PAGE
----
Ben DeVries——遥感科学国家重点实验室2017年系列学术讲座之三十六
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报告题目:Leveraging multi-source satellite data to monitor surface water dynamics at high spatial and temporal resolution
报告人:Ben DeVries
邀请人:柏延臣 教授
        Water is a critical component of all terrestrial ecosystems, with surface water playing a particularly important role in a range of ecosystem processes. The recent launch of the Sentinel-1 and Sentinel-2 satellite constellations and the release of their data to the public presents an opportunity to complement Landsat data in monitoring surface water at high spatial and temporal resolutions. New algorithms that are able to exploit synergies between optical (Landsat and Sentinel-2) and SAR (Sentinel-1) data streams are needed to establish consistent records of surface water inundation over time. Research over several wetland sites and recent flood emergency situations shows that fusion of Landsat and Sentinel-based surface water estimates allows for the quantification of surface water dynamics at both high spatial and temporal resolutions. Despite the promise of this "virtual constellation" of medium resolution satellites, temporal gaps still remain, generating uncertainties in estimates of surface water dynamics over time. Advancing these optical-SAR surface water methods and data products therefore warrants consideration of future Earth Observations missions, such as the planned joint NASA-ISRO NISAR SAR mission, to improve their sensitivity to highly dynamic ecosystems.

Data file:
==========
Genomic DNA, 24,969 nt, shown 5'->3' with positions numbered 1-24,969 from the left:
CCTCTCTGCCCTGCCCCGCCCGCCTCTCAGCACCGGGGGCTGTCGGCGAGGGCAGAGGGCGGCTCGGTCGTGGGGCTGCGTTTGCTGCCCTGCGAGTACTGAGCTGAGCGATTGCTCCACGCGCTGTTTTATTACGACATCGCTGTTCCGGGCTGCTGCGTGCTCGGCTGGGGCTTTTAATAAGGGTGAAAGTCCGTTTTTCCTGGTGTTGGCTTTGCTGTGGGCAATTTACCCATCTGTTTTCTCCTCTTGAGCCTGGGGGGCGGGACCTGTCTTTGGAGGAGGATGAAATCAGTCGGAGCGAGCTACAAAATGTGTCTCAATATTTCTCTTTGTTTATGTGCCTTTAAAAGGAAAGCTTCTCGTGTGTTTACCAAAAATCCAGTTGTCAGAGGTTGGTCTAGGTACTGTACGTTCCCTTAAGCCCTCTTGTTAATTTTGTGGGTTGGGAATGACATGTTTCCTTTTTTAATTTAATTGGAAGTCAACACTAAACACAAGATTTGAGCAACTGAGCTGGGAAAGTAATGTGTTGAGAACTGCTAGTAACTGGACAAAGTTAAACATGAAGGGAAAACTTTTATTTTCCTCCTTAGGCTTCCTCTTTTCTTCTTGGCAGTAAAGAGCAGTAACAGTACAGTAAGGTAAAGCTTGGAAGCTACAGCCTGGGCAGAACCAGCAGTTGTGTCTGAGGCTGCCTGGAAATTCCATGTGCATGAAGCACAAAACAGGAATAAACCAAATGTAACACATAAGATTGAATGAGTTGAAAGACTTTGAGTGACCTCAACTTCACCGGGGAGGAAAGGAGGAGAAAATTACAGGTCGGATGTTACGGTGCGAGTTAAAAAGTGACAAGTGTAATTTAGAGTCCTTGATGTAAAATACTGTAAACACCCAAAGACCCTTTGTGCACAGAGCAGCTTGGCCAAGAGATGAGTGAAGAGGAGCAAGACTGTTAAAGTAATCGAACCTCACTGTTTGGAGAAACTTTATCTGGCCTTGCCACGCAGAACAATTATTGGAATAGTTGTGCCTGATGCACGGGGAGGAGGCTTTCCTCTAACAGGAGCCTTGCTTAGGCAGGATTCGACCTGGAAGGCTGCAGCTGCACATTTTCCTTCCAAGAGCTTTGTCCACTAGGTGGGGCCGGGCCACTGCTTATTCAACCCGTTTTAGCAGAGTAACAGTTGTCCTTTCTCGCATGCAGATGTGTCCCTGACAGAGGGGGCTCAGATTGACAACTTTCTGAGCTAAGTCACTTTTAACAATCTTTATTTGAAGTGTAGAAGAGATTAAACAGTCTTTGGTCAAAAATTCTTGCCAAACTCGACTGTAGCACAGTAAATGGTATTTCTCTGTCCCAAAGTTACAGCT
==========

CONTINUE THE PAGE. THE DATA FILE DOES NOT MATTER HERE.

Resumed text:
Ben DeVries is a Post-Doctoral Research Associate at the Department of Geographical Sciences, University of Maryland. He has a background in Remote Sensing and is currently developing algorithms for detecting and quantifying surface water inundation at fine spatial and temporal resolutions using multi-source satellite data. Ben earned his Ph.D. in 2015 at Wageningen University in the Netherlands, where he studied forest dynamics in the tropics and developed novel methods using temporally dense Landsat time series data. He previously earned his M.Sc. in 2010 at Wageningen University, in which he researched the role of surface and sub-surface hydrology on carbon emissions in degraded tropical peatlands.